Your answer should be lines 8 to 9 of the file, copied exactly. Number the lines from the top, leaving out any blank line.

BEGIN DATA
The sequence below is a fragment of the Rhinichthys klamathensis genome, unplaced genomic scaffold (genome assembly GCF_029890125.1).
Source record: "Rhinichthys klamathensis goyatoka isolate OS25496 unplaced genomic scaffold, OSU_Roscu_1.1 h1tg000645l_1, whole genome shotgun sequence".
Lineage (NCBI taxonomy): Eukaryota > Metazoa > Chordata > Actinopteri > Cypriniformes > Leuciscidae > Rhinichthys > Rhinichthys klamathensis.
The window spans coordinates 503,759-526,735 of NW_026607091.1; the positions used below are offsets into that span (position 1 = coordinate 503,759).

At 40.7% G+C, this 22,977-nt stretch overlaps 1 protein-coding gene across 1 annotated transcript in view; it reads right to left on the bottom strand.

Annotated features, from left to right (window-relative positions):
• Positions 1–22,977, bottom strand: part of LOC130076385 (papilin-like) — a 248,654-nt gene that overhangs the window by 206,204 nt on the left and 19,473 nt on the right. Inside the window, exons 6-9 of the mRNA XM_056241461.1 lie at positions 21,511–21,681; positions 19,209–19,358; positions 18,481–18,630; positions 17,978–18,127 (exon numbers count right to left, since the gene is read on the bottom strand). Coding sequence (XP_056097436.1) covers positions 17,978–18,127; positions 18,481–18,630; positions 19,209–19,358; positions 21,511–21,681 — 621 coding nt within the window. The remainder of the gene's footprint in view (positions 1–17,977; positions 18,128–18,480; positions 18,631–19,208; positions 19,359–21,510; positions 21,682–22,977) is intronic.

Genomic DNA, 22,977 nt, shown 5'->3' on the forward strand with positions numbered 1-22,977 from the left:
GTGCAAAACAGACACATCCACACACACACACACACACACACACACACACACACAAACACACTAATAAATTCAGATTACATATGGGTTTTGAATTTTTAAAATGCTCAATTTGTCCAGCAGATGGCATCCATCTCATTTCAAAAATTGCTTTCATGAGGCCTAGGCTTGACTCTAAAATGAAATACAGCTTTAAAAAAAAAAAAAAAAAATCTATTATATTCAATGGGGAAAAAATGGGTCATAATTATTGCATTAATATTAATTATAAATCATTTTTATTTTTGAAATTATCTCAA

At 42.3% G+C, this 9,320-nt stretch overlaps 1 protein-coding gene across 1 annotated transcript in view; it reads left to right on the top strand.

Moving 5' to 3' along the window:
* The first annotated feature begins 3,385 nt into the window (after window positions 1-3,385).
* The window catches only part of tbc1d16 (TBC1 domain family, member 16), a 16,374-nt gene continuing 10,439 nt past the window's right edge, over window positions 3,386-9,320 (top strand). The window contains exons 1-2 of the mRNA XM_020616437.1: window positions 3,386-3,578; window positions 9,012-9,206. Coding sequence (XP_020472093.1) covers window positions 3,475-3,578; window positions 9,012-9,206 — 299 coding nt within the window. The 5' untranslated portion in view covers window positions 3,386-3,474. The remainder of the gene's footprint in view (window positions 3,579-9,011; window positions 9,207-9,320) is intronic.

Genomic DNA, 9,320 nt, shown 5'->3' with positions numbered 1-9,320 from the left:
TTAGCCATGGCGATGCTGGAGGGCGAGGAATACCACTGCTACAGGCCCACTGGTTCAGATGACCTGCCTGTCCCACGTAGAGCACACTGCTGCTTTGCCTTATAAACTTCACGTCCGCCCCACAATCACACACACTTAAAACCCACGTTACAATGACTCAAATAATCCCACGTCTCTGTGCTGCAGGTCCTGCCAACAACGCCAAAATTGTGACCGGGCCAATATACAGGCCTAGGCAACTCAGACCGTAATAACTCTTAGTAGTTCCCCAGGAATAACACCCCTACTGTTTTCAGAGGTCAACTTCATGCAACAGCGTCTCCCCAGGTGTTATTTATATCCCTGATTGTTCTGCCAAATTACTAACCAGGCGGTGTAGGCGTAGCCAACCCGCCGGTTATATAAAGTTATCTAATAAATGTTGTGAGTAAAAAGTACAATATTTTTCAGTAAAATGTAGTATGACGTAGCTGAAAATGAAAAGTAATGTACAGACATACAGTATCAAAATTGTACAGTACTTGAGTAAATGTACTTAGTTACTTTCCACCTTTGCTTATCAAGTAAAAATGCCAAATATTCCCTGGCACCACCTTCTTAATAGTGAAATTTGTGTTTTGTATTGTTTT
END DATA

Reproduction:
Genomic DNA, 22,977 nt, shown 5'->3' on the forward strand with positions numbered 1-22,977 from the left:
GTGCAAAACAGACACATCCACACACACACACACACACACACACACACACACACAAACACACTAATAAATTCAGATTACATATGGGTTTTGAATTTTTAAAATGCTCAATTTGTCCAGCAGATGGCATCCATCTCATTTCAAAAATTGCTTTCATGAGGCCTAGGCTTGACTCTAAAATGAAATACAGCTTTAAAAAAAAAAAAAAAAAATCTATTATATTCAATGGGGAAAAAATGGGTCATAATTATTGCATTAATATTAATTATAAATCATTTTTATTTTTGAAATTATCTCAA